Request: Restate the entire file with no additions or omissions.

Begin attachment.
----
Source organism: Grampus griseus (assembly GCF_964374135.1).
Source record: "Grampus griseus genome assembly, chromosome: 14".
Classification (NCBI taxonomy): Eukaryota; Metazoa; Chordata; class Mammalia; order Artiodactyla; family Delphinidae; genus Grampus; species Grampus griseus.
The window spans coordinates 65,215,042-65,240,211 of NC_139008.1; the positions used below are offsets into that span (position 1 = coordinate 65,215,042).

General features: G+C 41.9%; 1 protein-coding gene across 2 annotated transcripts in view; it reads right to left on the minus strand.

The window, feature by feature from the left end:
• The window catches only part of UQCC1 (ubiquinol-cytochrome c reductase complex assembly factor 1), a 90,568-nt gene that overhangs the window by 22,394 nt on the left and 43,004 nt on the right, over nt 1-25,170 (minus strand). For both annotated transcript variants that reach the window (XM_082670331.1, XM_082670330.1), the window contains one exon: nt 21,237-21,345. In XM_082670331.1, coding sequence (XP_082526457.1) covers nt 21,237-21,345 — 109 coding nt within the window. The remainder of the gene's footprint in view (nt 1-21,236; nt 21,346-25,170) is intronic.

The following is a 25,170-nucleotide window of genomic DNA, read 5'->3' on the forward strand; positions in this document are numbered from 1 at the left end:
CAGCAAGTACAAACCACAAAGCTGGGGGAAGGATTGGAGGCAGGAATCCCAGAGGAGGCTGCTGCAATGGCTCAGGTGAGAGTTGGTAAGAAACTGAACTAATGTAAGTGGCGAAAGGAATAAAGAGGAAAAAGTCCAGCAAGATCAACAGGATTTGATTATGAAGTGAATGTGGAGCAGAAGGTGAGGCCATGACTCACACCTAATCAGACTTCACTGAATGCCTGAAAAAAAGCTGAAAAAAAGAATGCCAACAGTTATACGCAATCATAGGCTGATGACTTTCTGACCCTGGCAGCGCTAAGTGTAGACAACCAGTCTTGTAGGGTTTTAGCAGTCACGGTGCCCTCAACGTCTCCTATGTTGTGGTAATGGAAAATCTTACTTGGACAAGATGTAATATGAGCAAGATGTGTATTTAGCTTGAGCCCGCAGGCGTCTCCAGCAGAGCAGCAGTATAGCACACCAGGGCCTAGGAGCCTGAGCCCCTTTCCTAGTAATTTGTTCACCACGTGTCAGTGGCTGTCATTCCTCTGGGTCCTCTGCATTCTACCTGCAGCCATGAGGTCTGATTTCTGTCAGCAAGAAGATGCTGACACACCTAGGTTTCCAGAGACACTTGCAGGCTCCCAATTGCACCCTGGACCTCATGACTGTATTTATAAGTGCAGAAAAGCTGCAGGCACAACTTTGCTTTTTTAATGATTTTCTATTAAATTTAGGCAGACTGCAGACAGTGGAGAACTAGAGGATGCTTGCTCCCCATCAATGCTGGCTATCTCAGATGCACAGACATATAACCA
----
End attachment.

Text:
Source organism: Grampus griseus (assembly GCF_964374135.1).
Source record: "Grampus griseus genome assembly, chromosome: 14".
Classification (NCBI taxonomy): Eukaryota; Metazoa; Chordata; class Mammalia; order Artiodactyla; family Delphinidae; genus Grampus; species Grampus griseus.
The window spans coordinates 65,215,042-65,240,211 of NC_139008.1; the positions used below are offsets into that span (position 1 = coordinate 65,215,042).

General features: G+C 41.9%; 1 protein-coding gene across 2 annotated transcripts in view; it reads right to left on the minus strand.

The window, feature by feature from the left end:
• The window catches only part of UQCC1 (ubiquinol-cytochrome c reductase complex assembly factor 1), a 90,568-nt gene that overhangs the window by 22,394 nt on the left and 43,004 nt on the right, over nt 1-25,170 (minus strand). For both annotated transcript variants that reach the window (XM_082670331.1, XM_082670330.1), the window contains one exon: nt 21,237-21,345. In XM_082670331.1, coding sequence (XP_082526457.1) covers nt 21,237-21,345 — 109 coding nt within the window. The remainder of the gene's footprint in view (nt 1-21,236; nt 21,346-25,170) is intronic.

The following is a 25,170-nucleotide window of genomic DNA, read 5'->3' on the forward strand; positions in this document are numbered from 1 at the left end:
CAGCAAGTACAAACCACAAAGCTGGGGGAAGGATTGGAGGCAGGAATCCCAGAGGAGGCTGCTGCAATGGCTCAGGTGAGAGTTGGTAAGAAACTGAACTAATGTAAGTGGCGAAAGGAATAAAGAGGAAAAAGTCCAGCAAGATCAACAGGATTTGATTATGAAGTGAATGTGGAGCAGAAGGTGAGGCCATGACTCACACCTAATCAGACTTCACTGAATGCCTGAAAAAAAGCTGAAAAAAAGAATGCCAACAGTTATACGCAATCATAGGCTGATGACTTTCTGACCCTGGCAGCGCTAAGTGTAGACAACCAGTCTTGTAGGGTTTTAGCAGTCACGGTGCCCTCAACGTCTCCTATGTTGTGGTAATGGAAAATCTTACTTGGACAAGATGTAATATGAGCAAGATGTGTATTTAGCTTGAGCCCGCAGGCGTCTCCAGCAGAGCAGCAGTATAGCACACCAGGGCCTAGGAGCCTGAGCCCCTTTCCTAGTAATTTGTTCACCACGTGTCAGTGGCTGTCATTCCTCTGGGTCCTCTGCATTCTACCTGCAGCCATGAGGTCTGATTTCTGTCAGCAAGAAGATGCTGACACACCTAGGTTTCCAGAGACACTTGCAGGCTCCCAATTGCACCCTGGACCTCATGACTGTATTTATAAGTGCAGAAAAGCTGCAGGCACAACTTTGCTTTTTTAATGATTTTCTATTAAATTTAGGCAGACTGCAGACAGTGGAGAACTAGAGGATGCTTGCTCCCCATCAATGCTGGCTATCTCAGATGCACAGACATATAACCA